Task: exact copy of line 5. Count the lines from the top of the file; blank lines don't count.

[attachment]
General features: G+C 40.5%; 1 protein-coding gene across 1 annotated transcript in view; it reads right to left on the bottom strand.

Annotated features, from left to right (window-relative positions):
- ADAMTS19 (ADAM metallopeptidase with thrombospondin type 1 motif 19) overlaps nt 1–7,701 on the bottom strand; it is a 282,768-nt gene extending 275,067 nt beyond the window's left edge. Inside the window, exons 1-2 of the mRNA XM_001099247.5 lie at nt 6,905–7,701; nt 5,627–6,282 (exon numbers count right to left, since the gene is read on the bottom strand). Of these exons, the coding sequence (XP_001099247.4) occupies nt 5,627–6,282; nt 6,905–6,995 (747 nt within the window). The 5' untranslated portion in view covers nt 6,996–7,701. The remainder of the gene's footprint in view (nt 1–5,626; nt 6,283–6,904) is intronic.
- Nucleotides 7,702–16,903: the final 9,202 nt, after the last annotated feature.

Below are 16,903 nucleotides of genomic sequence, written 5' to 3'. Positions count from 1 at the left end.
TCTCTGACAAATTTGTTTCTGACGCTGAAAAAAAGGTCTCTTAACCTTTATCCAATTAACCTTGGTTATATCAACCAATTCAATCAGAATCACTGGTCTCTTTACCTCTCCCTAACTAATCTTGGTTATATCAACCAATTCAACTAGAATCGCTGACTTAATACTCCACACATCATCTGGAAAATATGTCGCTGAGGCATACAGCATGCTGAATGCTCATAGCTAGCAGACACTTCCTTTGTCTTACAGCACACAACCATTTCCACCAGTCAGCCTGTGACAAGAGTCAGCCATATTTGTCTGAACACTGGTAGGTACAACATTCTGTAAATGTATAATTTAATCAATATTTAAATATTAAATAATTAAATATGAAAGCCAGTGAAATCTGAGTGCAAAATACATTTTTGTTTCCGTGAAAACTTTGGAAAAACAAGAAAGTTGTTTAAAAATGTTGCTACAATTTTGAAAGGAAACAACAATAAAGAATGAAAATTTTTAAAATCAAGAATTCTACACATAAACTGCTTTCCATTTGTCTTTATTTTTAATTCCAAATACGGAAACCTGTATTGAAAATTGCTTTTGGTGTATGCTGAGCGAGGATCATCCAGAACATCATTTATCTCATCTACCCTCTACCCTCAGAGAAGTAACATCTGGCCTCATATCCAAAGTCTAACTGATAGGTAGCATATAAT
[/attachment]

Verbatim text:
Below are 16,903 nucleotides of genomic sequence, written 5' to 3'. Positions count from 1 at the left end.